Cambias has a grand time working in the Tim Powers mode, which blends sharply observed naturalism with off-the-wall fantastical elements. In other words, he’ll give you a deftly described portrait of a Manhattan restaurant, then infuse it with weird creatures. And the system of magic he limns is a colorful and suitably esoteric amalgam from many global traditions. At times, he exhibits the kind of flair and panache that De Camp & Pratt used to deploy in their fantasies for Unknown magazine.
But there’s a difference. Cambias is decidedly grimmer. Sam does horrible things to get revenge, and we witness him becoming steadily more brutal and heedless. In the end, he has to admit he is now “the monster who fought other monsters.” A sad and lonely, but somehow noble fate.
I think the secret template for Cambias here is not any fantasy novel, but rather the Parker books by Westlake. Specifically the first one, The Hunter (note a slight resonance between the titles), wherein Parker seeks to systematically demolish “the Outfit” which has cheated him. Like Parker, Sam manifests as a self-centered avenging angel with few scruples.
This is not to say the book is exclusively “grimdark.” Far from it. Cambias maintains a sense of black humor and even whimsy that alleviates the carnage, often through some droll dialogue in bizarre situations. For instance:
A throng of grotesque little men crowded around the two of them, waving big glossy-looking fruit and enormous pastries dripping with frosting. Isabella waved them away. “Don’t eat anything,” she told Sam.
“Well, of course not,” he said, a little annoyed at the fact she even thought he needed to be told.
This market wasn’t like a store, or even a street bazaar. None of the vendors had stalls; in fact Sam couldn’t see any way to tell vendors from customers. It was more like the trading floor at the stock exchange back before computers: The crowd churned in Brownian motion and people simply made deals face to face.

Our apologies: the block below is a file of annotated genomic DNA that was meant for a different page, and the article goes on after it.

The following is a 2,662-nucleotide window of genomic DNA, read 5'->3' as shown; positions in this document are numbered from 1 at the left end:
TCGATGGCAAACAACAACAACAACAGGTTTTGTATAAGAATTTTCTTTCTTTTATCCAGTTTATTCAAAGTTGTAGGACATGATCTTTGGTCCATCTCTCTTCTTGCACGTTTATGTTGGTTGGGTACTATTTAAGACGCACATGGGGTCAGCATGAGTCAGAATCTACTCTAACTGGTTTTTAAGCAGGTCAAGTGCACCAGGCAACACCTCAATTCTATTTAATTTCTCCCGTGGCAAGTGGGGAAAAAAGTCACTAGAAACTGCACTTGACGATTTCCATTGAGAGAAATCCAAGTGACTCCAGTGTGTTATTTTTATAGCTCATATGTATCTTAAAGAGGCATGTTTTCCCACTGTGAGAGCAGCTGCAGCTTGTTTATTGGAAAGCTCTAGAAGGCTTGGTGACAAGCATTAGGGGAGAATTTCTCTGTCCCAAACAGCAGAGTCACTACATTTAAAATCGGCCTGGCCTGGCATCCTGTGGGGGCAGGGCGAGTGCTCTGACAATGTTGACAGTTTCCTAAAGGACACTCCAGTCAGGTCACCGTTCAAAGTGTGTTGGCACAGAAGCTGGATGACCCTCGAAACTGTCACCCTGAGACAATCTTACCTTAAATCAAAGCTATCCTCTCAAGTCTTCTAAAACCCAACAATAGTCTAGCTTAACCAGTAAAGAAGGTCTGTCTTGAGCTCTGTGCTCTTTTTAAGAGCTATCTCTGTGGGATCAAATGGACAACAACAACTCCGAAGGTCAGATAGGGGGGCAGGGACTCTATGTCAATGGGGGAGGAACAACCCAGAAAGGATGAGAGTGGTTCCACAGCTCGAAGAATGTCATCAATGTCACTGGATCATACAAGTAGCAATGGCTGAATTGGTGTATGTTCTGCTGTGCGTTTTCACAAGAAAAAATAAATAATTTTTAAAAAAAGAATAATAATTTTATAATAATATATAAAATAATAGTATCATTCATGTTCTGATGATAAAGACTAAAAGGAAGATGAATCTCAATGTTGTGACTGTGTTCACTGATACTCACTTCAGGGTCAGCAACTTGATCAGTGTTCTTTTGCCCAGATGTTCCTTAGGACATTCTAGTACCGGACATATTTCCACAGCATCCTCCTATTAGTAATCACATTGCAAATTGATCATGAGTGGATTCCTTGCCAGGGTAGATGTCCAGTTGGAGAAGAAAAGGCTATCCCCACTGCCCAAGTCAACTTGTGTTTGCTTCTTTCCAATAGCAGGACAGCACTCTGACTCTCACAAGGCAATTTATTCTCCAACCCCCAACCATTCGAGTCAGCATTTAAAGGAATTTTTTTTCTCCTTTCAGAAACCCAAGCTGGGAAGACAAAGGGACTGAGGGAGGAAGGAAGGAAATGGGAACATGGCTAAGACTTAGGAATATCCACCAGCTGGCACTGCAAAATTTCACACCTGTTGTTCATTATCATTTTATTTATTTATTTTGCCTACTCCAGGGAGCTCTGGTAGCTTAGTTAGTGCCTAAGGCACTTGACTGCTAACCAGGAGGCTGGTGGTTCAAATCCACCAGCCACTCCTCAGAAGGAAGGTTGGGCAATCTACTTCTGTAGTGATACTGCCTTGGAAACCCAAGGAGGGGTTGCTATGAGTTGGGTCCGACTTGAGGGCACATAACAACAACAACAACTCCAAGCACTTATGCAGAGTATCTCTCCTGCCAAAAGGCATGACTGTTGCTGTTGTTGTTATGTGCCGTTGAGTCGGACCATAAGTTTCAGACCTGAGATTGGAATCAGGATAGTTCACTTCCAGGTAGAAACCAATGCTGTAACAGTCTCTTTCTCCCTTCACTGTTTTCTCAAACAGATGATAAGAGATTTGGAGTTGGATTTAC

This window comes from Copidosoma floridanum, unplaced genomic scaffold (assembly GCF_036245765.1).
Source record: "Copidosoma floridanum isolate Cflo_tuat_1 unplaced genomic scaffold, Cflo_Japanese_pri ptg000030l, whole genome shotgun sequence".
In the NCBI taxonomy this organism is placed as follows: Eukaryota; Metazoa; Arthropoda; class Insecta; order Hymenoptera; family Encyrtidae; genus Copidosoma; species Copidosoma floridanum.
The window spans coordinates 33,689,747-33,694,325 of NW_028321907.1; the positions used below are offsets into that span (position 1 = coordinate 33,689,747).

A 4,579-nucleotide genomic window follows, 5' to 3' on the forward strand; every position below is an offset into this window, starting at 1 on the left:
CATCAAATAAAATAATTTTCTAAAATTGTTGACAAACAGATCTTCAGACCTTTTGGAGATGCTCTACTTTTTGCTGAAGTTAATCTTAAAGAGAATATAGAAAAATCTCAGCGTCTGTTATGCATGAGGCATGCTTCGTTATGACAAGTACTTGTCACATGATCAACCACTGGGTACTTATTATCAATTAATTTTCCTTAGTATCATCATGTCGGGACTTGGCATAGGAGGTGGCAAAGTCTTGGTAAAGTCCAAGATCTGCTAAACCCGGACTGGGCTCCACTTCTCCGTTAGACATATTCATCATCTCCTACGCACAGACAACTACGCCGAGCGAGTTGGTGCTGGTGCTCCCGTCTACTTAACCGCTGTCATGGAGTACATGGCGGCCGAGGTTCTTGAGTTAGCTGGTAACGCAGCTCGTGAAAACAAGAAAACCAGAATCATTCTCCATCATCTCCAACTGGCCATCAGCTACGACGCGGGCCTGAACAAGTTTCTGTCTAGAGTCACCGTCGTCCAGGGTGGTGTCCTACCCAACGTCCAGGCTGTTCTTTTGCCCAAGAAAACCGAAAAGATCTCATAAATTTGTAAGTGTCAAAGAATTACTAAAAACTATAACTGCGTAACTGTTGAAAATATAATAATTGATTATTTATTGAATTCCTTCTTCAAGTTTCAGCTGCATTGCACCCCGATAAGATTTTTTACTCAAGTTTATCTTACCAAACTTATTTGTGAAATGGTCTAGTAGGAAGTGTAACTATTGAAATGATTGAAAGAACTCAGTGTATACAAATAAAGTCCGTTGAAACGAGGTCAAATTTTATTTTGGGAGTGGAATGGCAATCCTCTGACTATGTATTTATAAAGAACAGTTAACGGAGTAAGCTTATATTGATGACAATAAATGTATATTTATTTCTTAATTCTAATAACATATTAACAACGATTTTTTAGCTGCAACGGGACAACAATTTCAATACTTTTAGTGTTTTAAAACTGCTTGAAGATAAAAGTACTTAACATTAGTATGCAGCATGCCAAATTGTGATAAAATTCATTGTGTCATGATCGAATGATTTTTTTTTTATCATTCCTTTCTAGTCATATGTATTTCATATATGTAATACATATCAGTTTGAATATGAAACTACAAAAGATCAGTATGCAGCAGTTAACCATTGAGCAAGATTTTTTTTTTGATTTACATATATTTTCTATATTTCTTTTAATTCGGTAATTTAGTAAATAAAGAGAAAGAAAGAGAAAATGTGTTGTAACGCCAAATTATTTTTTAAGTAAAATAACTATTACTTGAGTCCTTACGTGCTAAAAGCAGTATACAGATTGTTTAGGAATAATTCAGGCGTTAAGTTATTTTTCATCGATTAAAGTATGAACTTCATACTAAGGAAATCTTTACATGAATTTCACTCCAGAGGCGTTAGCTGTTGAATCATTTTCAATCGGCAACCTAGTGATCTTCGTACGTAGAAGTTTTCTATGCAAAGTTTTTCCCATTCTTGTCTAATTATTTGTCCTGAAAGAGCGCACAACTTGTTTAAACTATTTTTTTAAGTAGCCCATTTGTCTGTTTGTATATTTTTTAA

A man with oddly grayish skin and pointed ears pushed up to Sam, offering a handful of scarlet gems, very faintly luminous. “Souls? Picked ’em myself just yesterday.”
Sam shook his head and the gray man turned away to offer the gems to a woman with a fox’s face.
How much of this was real? Sam wondered. If his drone camera was watching them in night-vision mode, what would it see? Just the two of them blundering around the woods in the dark?
Another…man?…with the flat expressionless head of a python flicked his tongue at Sam and held up a pair of books sealed in plastic bags. “Daemoniality, by Father Sinistrari—unexpurgated and illustrated,” he said with a hiss. “Or the lost edition of the Mutus Liber with Saint-Germain’s commentary?”
“Not today, thanks,” Sam mumbled.
Add in many show-stopper scenes—such as the fight in Chapter 11 between a turquoise giant and a huge golden scarab beetle—and there’s never a dull or predictable moment in the book. Suspense about Sam being caught out or failing in his magical conjurations also adds to the stew.
Anyone who enjoyed Richard Kadrey’s The Everything Box and its sequel The Wrong Dead Guy will surely want to join Cambias’s one-man contramagical revolution.